In sports, most of the prediction job is done using regression or classification tasks, both of which come under supervised learning. In simple terms, y = f(x) is a prediction model which is learned by the learning algorithm from a set of dataset: D = ((X1,y1), (X2,y2), (X3,y3), … (Xn,yn)). Based on the type of output (y) supervised learning is divided further into two categories, viz., regression, and classification. In Regression, the output is a continuous value; however, classification deals with discrete kind of output. For predicting continuous values, Linear Regression appeared to be quite effective, and for classification problems like predicting the outcome of matches or classifying players, learning algorithms like Naive Bayes, Logistic Regression, Neural Networks, Random Forests were found being used in most of the previous studies.
In this work, the various factors that affect the outcome of a cricket match were analyzed, and it was observed that home team, away team, venue, toss winner, toss decision, home team weight, away team weight, influence the win probability of a team. The proposed prediction model makes use of multivariate Regression to calculate points of each player in the league and compute the overall strength of each team based on the past performance of the players who have appeared most for the team.
2.1 The Prediction Model
The official website of Indian Premier League  was the primary source of data for this study. The data was scraped from the site and maintained in a Comma Separated Values (CSV) format. The initial dataset had many features including date, season, home team, away team, toss winner, man of the match, venue, umpires, referee, home team score, away team score, powerplay score, overs details when team reached milestone of multiple of 50 (i.e., 50 runs, 100 runs, 150runs), playing 11 players, winner and won by details. In a single season, a team has to play with other teams in two occasions, i.e., once as a home team and next time as an away team. For example, once KKR plays with CSK in its home stadium (Eden Gardens) next time they play against CSK in their home stadium (M Chinnaswamy Stadium). So, while making the dataset, the concept of home team and away team was considered to prevent the redundancy.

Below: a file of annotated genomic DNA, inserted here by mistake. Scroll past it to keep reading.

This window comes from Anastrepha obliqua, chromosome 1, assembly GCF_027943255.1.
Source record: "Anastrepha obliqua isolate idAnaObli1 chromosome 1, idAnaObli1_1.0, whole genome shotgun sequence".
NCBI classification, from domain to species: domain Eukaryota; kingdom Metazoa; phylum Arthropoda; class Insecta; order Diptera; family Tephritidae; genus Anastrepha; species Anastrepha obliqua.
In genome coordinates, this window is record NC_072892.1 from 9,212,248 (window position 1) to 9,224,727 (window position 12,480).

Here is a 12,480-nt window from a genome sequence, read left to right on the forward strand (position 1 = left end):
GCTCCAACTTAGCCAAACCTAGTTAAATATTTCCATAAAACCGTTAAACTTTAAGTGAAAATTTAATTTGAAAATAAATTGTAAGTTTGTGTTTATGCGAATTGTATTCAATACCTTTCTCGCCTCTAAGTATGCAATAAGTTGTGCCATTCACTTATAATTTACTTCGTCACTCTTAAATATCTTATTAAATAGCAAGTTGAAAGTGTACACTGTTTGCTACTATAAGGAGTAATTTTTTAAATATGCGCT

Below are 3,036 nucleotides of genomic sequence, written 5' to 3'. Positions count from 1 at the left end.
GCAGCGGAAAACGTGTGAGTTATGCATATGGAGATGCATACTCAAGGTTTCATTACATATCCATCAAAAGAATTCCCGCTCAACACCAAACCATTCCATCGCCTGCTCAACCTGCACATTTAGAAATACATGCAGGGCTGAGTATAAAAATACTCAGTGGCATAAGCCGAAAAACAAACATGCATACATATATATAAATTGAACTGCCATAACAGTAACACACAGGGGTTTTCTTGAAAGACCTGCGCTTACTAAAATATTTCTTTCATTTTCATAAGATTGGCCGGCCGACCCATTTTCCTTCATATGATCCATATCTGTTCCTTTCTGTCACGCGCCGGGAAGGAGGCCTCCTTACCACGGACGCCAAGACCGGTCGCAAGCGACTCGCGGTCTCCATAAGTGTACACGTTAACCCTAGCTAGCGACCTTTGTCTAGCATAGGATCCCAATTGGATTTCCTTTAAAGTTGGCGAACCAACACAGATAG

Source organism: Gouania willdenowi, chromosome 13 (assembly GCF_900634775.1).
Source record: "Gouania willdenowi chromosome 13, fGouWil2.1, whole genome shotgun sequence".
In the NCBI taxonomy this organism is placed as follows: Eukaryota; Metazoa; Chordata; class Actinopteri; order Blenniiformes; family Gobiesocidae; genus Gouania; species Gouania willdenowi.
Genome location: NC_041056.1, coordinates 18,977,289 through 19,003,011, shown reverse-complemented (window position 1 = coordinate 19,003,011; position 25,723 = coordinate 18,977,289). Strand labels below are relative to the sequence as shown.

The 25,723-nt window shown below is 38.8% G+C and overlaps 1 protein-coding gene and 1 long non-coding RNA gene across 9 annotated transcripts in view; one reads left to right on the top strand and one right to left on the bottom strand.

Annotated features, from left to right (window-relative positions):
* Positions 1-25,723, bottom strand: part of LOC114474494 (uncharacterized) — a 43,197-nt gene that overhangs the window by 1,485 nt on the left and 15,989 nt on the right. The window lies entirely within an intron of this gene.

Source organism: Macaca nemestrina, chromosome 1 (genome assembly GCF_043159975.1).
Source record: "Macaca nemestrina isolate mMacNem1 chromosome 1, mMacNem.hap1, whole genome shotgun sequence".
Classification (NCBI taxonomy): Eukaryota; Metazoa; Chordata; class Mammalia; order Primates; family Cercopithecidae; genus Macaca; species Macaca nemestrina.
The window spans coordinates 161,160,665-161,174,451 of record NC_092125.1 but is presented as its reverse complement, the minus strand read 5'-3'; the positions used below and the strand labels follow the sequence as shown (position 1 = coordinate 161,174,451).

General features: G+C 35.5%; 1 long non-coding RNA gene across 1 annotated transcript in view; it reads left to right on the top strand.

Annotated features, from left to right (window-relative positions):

Indian Premier League has just been 11 years old, which is why only 634 matches data were available after the pre-processing. This number is considerably less with comparison to the data available relating to the test or ODI formats. Due to certain difficulties with some ongoing team franchises, in some seasons the league has seen the participation of new teams, and some teams have discontinued. Presence of those inactive teams in the dataset was not really necessary, but if the matches data were omitted where the inactive teams appeared, the chances were that the valuable knowledge about the teams which were still active in the league would deteriorate. For better understanding and to make the dataset look somehow cluttered-free, acronyms were used for the teams. Table 2.1.1 lists the acronyms used in the dataset.
2.1.2 Calculating points of a Player
There are various ways a player can be awarded points for their performance in the field. The official website of IPL has a Player Points section where every player is awarded points based on these 6 features: (i) number of wickets taken, (ii) number of dot balls given, (iii) number of fours, (iv) number of sixes, (v) number of catches, and (vi) number of stumpings. To find out how IPL management was assigning points to each player based on these 6 features, a multivariate regression was used on the players’ points data. Freedman  has beautifully explained the mathematics behind the Regression models. For this problem with six independent variables, the multivariate regression model takes the following form:
Where, y is points awarded to a player, is Intercept term, is per wicket weight, is per dot ball weight, is per four weight, is per six weight, is per catch weight, and is per stumping weight.